8th February 2022
One in five young people in the UK experience domestic abuse, which is recognised as an Adverse Childhood Experience (ACE), by the time they reach the age of 18. The mental health impacts can be lifelong. The theme of Children’s Mental Health Week this year is ‘Growing Together’ so our Young Person’s Support Worker, Pat, has written about why it’s so important to recognise the effects of domestic abuse on children, why we need to support them to grow through their emotions and how her role at SATEDA has helped her grow too.
For young people who witness domestic abuse and experience it at home, the impact on their mental health can be very damaging. The trauma experienced can affect every part of what they do and how they think because feelings and emotions become confusing and overwhelming. Continually being on high alert in case something might happen can be exhausting mentally, and physically draining. This means young people can feel isolated and anxious, or embarrassed to talk to someone, and it can become difficult to concentrate on school work, or socialise with friends. The struggle to cope with this can result in some young people self-harming or more drastic action.
It is so important to have opportunities to develop our knowledge and understanding of how traumatic experiences can affect us. In the same way we listen to the women we support, their children who have witnessed and experienced abuse at home need to be listened to and supported in a safe and respectful way. This opens the door to better mental health and the young person recognising their strengths and so many positive things about themselves. The growth I see in the young people I work with is inspiring: it allows them to develop in self confidence, and enjoy positive experiences and opportunities in their lives, which seemed so out of reach before.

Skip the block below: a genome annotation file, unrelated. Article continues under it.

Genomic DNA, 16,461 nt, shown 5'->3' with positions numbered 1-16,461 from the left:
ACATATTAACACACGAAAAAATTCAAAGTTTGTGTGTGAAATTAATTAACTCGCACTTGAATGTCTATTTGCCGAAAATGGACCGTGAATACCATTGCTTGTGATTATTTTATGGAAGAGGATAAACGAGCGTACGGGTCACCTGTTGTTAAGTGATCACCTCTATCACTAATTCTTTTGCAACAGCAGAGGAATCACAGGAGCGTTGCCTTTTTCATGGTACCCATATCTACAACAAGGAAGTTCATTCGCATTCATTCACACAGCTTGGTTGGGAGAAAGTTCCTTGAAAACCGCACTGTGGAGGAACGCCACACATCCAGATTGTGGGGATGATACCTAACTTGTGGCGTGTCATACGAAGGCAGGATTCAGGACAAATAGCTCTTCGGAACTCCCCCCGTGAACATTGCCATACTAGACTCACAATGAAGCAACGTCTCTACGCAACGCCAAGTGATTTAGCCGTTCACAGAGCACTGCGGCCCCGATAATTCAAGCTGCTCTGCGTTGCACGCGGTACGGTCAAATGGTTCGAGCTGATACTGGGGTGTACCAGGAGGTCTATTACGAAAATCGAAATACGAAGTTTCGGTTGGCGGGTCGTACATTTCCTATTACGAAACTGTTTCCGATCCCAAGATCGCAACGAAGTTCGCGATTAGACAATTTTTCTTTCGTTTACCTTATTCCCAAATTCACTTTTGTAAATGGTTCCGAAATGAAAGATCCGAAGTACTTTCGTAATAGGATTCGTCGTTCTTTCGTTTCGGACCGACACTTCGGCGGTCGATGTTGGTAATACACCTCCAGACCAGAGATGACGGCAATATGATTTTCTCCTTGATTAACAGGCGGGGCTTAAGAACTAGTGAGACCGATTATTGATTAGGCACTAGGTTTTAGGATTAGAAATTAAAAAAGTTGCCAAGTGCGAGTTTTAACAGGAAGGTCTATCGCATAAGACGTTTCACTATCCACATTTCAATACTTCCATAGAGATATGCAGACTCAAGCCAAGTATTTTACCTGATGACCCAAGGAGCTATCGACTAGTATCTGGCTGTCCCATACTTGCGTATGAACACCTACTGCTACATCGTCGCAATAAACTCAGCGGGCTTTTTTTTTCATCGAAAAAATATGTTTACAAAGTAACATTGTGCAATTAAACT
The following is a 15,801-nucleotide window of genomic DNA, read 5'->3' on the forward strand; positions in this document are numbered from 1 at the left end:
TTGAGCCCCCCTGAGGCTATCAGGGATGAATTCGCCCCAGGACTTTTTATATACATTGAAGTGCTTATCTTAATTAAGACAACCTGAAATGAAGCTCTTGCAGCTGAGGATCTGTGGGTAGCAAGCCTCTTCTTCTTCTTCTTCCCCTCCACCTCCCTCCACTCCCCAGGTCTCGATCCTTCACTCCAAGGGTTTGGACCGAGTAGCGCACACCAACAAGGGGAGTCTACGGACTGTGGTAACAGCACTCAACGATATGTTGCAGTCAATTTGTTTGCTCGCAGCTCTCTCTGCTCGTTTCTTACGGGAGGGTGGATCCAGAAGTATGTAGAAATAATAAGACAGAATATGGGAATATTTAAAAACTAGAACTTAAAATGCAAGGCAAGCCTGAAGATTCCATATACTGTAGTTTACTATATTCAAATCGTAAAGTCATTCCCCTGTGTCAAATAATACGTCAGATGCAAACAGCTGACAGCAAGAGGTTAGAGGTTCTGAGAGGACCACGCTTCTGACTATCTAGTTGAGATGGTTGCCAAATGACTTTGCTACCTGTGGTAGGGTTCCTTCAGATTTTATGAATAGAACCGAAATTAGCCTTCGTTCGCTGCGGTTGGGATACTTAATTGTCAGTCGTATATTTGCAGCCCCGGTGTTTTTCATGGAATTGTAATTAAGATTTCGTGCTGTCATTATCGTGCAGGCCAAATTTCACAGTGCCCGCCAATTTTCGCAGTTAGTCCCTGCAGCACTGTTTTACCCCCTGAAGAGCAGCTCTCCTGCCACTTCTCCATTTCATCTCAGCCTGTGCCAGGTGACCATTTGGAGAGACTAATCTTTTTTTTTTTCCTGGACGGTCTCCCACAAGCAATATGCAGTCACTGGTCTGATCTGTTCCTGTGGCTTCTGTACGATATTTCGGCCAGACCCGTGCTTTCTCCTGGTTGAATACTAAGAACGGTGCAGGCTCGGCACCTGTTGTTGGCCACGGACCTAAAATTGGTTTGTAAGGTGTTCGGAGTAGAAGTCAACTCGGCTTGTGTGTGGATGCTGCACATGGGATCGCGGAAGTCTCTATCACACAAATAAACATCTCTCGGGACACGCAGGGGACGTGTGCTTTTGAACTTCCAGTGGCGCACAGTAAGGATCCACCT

For me as a Young Person’s Support Worker, I continually find myself inspired by the young people that I support. We spend time thinking about what feelings we all have, and learn how to manage the more uncomfortable feelings that can be too strong to cope with at times. We practise calm breathing, and other relaxing strategies that can be used anywhere and can be lifelong tools to promote good mental health. I too have benefitted from trying new ways to feel calm when I get those big feelings like anxiety or worry.
Exploring with young people how our five senses affect our daily experiences has also been so helpful when talking about things that might trigger our feelings and memories. Every day I learn more about the impact that domestic abuse has on young people and their mental health. As my awareness and understanding develops, I become more effective as an adult supporting the young people.
It is so important to recognise that each young person is unique and they each have a right to be heard, to feel safe and to have a good quality of life.